Simple living, especially in a small home, is necessary. Purging is essential to creating a space which is organized, clean, and comfortable. The thought of purging is delightful to many; however, many find it to be a struggle. How does one let go of sentimental items in order to make small space living doable? And when I say sentimental, I’m referring to clothing. And other items. Decluttering a space is an emotional task. Learn how to simplify your home by letting items go.
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A true fact, if you do not have the funds to continually purchase new items you tend to value the things you own more. This is a concept which I am reverting back to. Though the funds are not quite restricted, we as a homesteading family need to value what we have.
When I wrote the blog, I Want to be a Homesteading Housewife, it was early in our journey to live a simple life. I thought I had grasped the concept of simple living, though in truth, I didn’t know its true meaning until now.
Simple Living as a Homesteader
The act of living simply has various meanings to different people. For individuals who live in small or tiny homes, minimizing is necessary. This includes kitchenware, clothing, toys for children, and trinkets which have no value.
I am a purger, whereas other individuals tend to part with things here and there. Me? Let’s get down and dirty and let things go; let’s make room for items which are actually needed.
With that said, I love to surround myself with things of comfort. Antiques and vintage items fill our small home, with each piece chosen specifically for our small space.
Leaving suburban American has allowed me to truly find the value in the items we own. Often, my family criticizes me for letting go of things too quickly, with Justin being my biggest critic. This husband of mine, he forgets he has many items which are over 20 years old! Which, by the way, he doesn’t use on a regular basis.
Homesteading has truly taught me the value of caring for what we own. Actually, the correct way to state this is, what we need to own.
Why Decluttering is important for Small Home Living
Small home living forces individuals to love what you own or get rid of it. Our home is 1025 square feet with minimal storage space. A mess is not an option. No way, no how. Making declutering a necessity.
Keep in mind, having too much of something runs the risk of making messes more easily.
If it clutters a space, let it go. With that said, one’s definition of clutter is different from another’s. For example, the decor for our farmhouse is not what is known as modern farmhouse minimalist. What you witness when you walking into our small home are intentional antique and vintage pieces.
Do you understand what I meant by intentional?
Everything in our home has a purpose. Everything.
Instead of side tables used to hold photos and trinkets, antique dressers are used. The drawers are valuable for storage items. Antique trunks are used as coffee tables because they store winter blankets and sheets. We are avid readers in our home, but you’ll not find a big bookshelf. Instead shelving was added throughout the house. But not just any type of shelving. Shelves were made out of boardwalk boards where Justin and I had our first kiss.
Small house living forces one into simple living. If an items does not have a designated spot where it fits perfectly it cannot stay. No storage space should be bursting at the seams.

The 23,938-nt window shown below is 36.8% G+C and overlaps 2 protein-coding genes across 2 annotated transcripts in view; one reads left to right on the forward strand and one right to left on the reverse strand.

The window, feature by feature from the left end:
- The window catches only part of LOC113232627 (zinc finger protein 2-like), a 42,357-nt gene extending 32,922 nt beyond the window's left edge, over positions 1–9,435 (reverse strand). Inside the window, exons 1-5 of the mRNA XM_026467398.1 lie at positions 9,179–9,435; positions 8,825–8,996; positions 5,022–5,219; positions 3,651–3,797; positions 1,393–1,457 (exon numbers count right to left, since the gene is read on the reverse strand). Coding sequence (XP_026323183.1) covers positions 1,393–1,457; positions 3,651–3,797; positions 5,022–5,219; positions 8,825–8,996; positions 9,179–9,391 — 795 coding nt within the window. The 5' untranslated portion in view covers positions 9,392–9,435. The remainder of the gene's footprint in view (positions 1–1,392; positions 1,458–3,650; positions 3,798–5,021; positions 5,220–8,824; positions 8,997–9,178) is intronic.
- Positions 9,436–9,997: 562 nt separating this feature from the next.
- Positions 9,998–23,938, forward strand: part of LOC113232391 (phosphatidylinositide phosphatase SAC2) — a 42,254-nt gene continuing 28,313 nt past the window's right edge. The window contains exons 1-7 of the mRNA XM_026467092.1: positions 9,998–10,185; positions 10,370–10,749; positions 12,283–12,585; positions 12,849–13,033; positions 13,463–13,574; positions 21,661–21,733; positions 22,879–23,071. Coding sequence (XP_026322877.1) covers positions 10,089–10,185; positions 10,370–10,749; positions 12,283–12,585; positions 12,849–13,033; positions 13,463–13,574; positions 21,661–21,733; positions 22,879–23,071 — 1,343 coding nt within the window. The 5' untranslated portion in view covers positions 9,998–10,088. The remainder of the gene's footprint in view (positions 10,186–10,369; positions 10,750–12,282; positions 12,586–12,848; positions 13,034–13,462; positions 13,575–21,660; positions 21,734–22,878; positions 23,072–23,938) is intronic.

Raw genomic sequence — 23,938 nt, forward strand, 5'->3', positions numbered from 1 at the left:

The Emotions behind Purging
Regardless of how emotionally strong you are, purging pulls forward feelings you may, or may not, have known were there. For many these feelings are similar to parting with a family heirloom. Who would have thought a sweatshirt could do this to a person? These (me) can’t-let-goers have memories in each item.
People hold onto items for various reason, and they are the only ones to understand why. Purging is an emotional state. If you are not ready to let go of items the concept of simple living is not for you. Decluttering creates a clean space and mind. One is unable to focus clearly if the place where you should be the most comfortable and creative is cluttered.
As the Queen of Purging, a name I bestowed on myself, I succeeded in letting many items go. That is, until it came time to purge my clothes and blankets. I had been holding on to items which I hadn’t worn, or used, in years. Years. There were many reason why, yet none were truly justifiable as to why these items should be kept. I was making excuses as to why I needed them.
- I’ll lose weight soon
- I need my fat pants
- Those are my going out clothes, my stay in clothes, my work the property clothes, my remodeling clothes
- I need 60 pairs of underwear
- Yoga and sweatpants are life, and they’re comfortable, not to mention, they double as PJ’s
- 15 pair of PJs is normal for people
- Gotta keep these socks, the partner may show up one day
Simple Living – Purging Clothes
Fifty(ish) sweatshirts, that’s what I owned. Thirty-seven sweaters, 21 pair of shorts, 15 jeans, 24 t-shirts, 29 tank tops, 23 long sleeve shirts. And one too many sweatpants and yoga pants. All this on top of what I wear to work…work which I’m at twice a week.
I could not bring myself to let the clothes go. Regardless of what shape they were in. What was my excuse for owning so many sweatshirts? I did not want to get cold.
Needless to say, my closet was bursting at the seams. And my soul (or so I thought) was attached to each piece.
Live in the moment
- Do not keep clothes which have not been worn in a year. Period.
- Purge at the end of each season. Yes, the end. This will allow you to evaluate whether you’ve worn the item, and if you have, whether it is in good enough shape to wear another year.